November 28, 2011
Climate change threatens the livelihoods and food security of billions of the planet’s poor and vulnerable, as it poses a serious threat to agricultural production. At the same time as they pose a huge climate threat, industrial agricultural systems are highly vulnerable to climate change.
March 2, 2009
This report issues a direct challenge to Western-led plans for a genetically engineered revolution in African agriculture, particularly the recent misguided philanthropic efforts of the Gates Foundation's Alliance for a New Green Revolution in Africa (AGRA), and presents African resistance and solutions rooted in first-hand knowledge of what Africans need.
February 3, 2009
A key question that is often asked about ecological agriculture, including organic agriculture, is whether it can be productive enough to meet the world’s food needs. While many agree that ecological agriculture is desirable from an environmental and social point of view, there remain fears that ecological and organic agriculture produce low yields.
October 1, 2008
The challenges facing agriculture today are immense. Of immediate concern is the global increase in food prices, starkly brought home by reports of food riots and food shortages in many countries around the world. During the first three months of 2008, international nominal prices of all major food commodities reached their highest levels in nearly 50 years while prices in real terms were the highest in nearly 30 years (FAO, 2008).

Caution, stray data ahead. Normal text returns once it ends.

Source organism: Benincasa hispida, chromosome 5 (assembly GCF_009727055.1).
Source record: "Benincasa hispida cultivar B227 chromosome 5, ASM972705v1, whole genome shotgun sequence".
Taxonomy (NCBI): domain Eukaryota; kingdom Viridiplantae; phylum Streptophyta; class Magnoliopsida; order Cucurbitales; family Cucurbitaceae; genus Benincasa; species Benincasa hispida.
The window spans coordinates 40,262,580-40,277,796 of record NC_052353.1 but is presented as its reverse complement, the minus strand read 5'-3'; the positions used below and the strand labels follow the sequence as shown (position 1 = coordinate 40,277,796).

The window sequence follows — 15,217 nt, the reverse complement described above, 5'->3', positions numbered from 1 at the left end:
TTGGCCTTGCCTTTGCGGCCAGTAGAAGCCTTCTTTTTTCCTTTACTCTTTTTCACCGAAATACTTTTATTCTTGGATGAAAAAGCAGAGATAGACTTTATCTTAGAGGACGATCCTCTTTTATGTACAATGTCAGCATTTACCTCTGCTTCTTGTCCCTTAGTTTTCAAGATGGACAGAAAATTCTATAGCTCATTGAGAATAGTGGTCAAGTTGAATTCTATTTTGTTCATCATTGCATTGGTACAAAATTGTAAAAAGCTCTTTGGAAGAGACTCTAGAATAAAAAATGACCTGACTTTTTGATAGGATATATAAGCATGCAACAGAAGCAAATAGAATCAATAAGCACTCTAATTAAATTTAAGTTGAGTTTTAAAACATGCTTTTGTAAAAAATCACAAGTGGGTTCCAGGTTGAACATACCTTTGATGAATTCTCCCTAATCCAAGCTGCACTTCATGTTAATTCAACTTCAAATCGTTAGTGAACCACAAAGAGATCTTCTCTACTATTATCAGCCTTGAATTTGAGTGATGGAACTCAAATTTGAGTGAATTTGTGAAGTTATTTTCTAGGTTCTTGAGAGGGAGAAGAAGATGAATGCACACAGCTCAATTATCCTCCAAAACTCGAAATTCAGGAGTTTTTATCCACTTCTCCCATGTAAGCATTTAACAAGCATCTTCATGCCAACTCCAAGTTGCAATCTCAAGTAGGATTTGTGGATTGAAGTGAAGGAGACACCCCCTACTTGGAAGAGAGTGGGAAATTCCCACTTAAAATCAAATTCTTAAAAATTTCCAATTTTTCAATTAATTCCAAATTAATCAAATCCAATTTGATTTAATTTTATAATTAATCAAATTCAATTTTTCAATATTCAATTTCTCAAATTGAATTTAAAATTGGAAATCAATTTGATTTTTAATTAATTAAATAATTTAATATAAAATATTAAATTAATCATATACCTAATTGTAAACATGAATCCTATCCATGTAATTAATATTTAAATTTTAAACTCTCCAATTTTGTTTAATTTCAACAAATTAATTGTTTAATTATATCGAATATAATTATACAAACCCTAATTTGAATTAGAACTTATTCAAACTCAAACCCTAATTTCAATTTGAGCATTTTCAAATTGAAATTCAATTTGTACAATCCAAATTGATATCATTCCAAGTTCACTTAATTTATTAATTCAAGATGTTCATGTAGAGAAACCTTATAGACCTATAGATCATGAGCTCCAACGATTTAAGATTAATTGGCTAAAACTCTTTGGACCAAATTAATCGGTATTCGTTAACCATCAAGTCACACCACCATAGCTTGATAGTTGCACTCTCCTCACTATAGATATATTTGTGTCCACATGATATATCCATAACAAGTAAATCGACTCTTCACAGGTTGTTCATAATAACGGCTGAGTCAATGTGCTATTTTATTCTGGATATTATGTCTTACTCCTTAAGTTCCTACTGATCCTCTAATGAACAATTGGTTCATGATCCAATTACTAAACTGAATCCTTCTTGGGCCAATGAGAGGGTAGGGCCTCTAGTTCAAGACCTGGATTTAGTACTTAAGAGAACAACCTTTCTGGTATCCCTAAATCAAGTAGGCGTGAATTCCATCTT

April 1, 2008
An independent and multi-stakeholder international assessment of agriculture has concluded that a radical change is needed in agriculture policy and practice, in order to address hunger and poverty, social inequities and environmental sustainability questions.
March 1, 2007
The first genetically engineered (GE) crops were approved for human consumption in the mid-1990’s. Now, millions of genetically modified meals later, the clamor over GE foods has become a fixture of food policy debate.
Quick Facts: 

16-30% of greenhouse gases result from the agricultural sector, depending on the inclusion of processing, packing, and transportation in calculations. Industrialized agriculture, which relies on intensive resource use, is largely responsible for the high numbers.

A review of agricultural development projects in 57 low-income countries by the FAO found that more efficient use of water, reduced use of pesticides, and improvements in soil health led to average crop yield increases of 79 percent.

Research by the UN and numerous other bodies demonstrates that sustainable agriculture improves food supply, nutrition, and livelihoods in LDCs.

A UNEP-UNCTAD analysis of 114 cases in Africa revealed that a shift toward organic agriculture production increased yields by 116%.

$192 million: the estimated annual value to be gained from ecosystem services if half of the arable area under conventional farming is shifted to organic.